A recent Nielsen "Consumer Insight" report does a great job of exploring the growth of Electronic Arts' Madden NFL game, from its debut in 1988 up to today. When the game was first released, former coach John Madden was a lot bigger than Electronic Arts, and he was hired to give some credibility to a new video game created around the NFL. Today, it's a total flip-flop, as the game has dwarfed the color analyst, and has a life all its own. To give you some perspective, two weeks after Madden '09 was released, EA reported sales of $133.5 million, topping the previous year's release by 6% at the same time.
The way that EA has grown and nurtured Madden NFL is a fascinating lesson about marketing, and growing a brand. There are some great applications to radio, even in these difficult times. Here are some of the ways that EA has taken steps to ensure that Madden NFL is the industry's top video game, followed by ways that radio can respond in kind:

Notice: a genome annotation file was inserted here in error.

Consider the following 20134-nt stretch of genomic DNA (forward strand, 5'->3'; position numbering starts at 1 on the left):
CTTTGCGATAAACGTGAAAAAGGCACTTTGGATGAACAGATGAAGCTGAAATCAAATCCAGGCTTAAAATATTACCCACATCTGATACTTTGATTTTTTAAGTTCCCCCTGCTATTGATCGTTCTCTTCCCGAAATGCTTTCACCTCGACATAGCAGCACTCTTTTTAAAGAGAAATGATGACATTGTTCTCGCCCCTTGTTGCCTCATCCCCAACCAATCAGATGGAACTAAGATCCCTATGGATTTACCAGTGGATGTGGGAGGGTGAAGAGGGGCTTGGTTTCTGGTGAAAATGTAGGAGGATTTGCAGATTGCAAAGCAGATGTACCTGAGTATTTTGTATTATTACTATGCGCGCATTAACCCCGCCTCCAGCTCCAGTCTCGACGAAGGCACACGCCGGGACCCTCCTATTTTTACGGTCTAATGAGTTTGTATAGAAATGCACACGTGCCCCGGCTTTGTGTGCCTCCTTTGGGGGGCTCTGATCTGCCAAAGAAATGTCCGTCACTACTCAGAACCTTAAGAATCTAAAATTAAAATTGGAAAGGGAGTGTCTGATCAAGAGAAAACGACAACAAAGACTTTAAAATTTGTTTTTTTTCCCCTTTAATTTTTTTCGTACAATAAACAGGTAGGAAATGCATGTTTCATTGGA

The online reality - EA moved Madden from the video screen to the computer screen by taking the game online. Last month, Microsoft announced that more than 14 million users subscribe to XBox Live, a way to connect their systems to the Internet, allowing gamers to play against friends and fans from around the country.
This creates the type of social networking experience that radio is still trying to get its arms around. It is not just a good idea anymore for stations to have an online presence and to create digital brand extensions - it is essential to growing radio's brands.